Good to see sports moving again, producing, battling long odds during a pandemic. I covered the 3M Open last week with no fans. I’ve covered several Twins games with no fans. I’ve watched the NBA, WNBA, NHL, MLS, and the NFL players have reported. It’s not supposed to be like this. The positive tests prove it.
We still don’t know how you get it. Just take precautions, wear a mask, social distancing, washing your hands, etc. It should be no surprise to anyone that the Miami Marlins baseball team had 19 positive tests. They play in Florida with over 500,000 positive tests, a record for the United States.
This is because they have a governor who’s reckless and careless with people’s lives. The NBA and WNBA have locked their leagues down privately, no outsiders or family, and so far so good.
MLB has postponed 24 games after 25 players have tested positive with the coronavirus. The NFL has had 72 players test positive; the Vikings have had eight positive tests among players, including Pro Bowler Anthony Barr and the team’s trainer.
The NFL is being extremely careful—no team is physically starting activities until August 17. Like the challenge of living, this is a great sacrifice. Privacy has taken on a whole new definition these days. It’s not personal.
When you have network TV and multi-million-dollar contracts, pro sports can move forward even with the enormous risk. College sports are dependent on student athletes doing what they have always done, generating millions of dollars annually on sweat with their bodies.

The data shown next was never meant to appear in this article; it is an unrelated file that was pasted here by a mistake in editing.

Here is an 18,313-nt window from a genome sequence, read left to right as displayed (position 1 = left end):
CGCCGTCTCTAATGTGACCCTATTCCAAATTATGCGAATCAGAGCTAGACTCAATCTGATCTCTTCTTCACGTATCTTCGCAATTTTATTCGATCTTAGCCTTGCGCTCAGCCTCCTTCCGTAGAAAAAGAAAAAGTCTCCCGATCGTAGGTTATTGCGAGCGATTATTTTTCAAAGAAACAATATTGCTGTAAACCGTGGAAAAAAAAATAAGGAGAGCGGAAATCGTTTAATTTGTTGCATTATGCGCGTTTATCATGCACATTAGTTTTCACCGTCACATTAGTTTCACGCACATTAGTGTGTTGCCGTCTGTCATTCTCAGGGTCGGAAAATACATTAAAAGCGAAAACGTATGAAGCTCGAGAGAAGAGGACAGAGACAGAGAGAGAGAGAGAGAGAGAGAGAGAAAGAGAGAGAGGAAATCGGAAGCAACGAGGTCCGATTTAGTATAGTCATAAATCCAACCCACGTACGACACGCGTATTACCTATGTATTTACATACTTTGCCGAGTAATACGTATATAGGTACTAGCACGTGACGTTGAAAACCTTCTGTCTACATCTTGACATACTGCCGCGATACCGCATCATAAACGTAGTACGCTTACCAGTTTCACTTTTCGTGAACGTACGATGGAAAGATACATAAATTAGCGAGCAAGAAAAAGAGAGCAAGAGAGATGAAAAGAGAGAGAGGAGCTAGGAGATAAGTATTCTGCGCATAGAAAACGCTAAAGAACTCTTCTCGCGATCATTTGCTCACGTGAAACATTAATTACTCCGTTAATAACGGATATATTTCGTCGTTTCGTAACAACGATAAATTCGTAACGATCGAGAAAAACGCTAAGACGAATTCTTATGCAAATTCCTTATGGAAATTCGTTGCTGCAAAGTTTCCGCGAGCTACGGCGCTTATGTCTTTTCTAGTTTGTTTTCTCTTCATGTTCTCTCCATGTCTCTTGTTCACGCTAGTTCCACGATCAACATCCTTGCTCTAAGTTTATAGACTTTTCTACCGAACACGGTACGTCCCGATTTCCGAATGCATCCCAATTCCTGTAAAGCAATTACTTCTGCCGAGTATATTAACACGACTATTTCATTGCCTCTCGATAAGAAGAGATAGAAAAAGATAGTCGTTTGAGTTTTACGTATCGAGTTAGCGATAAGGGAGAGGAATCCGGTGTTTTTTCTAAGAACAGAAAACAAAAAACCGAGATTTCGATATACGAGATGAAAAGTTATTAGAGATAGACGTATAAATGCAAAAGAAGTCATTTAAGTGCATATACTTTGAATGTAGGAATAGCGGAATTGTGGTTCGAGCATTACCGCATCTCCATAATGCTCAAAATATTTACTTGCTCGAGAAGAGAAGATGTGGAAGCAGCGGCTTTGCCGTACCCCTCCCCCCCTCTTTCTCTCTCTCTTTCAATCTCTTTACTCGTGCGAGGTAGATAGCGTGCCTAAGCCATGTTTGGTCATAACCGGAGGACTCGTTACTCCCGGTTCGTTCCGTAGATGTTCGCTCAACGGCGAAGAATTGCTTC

It’s worked all these years with 300 Division 1 schools raking in billions, paying only the University presidents, coaches and non-revenue sports like track, swimming, wrestling, baseball, soccer and others.
College football and basketball programs with 75% Black athletes carry the amateur sports market. I have long been at odds with the NCAA and have never gotten an answer to revenue distribution questions. That’s why on August 3 we still don’t know if we will have a college football or basketball fall season.
It’s difficult. The virus is killing 1,000 Americans or more every month. Can the schools protect the safety of these student athletes? Can they be tested daily like the pros? They are not in a bubble; they have to go to class. Who is paying for it? That’s why several university conferences and independent schools have already canceled 2020 fall sports programming.
Students on campus this fall? Coronavirus is spiking virtually everywhere. If the schools have no classes, then you cannot protect student athletes them from this virus. It’s a human rights issue. Who is standing up for the student athletes?
Are all blinded by dreams of going pro? Only 3% of them annually make it, but they all believe they can. Universities generate millions on student athletes’ dreams.
Pac 12 student-athletes are challenging for change right now. They said in writing they will opt-out of fall camp and game participation this fall due to coronavirus and other serious concerns unless the conference guarantees in writing to protect and benefit both scholarship athletes and walk-ons.
This is serious business. Our young student athletes have sacrificed and delivered big time since 1960. When doors opened to Black athletes like Sandy Stevens at Minnesota and other schools nationally, they finally were permitted the opportunity to be student athletes at predominantly White universities.
Remember Jerry Rice and Walter Payton? Both went to Black universities, and they are both Hall of Famers. When Black athletes had no choice, they still produced at Grambling State, Prairie View, Florida A&M and other schools.
Just like the discussion on reparations that gets lost, one day, yes, paying student athletes should be in this social justice reform movement. It has to be much more than seeing just Black Lives Matter on a basketball court in an empty arena in COVID-19-raging Florida. Or a message on an NBA player’s jersey
It is time now to bring everything up to code. It’s time to do what’s right for the majority of student athletes in this country and forget about the universities’ bottom lines. I commend the great courage of the Pac 12 players. An eye for an eye. This is business.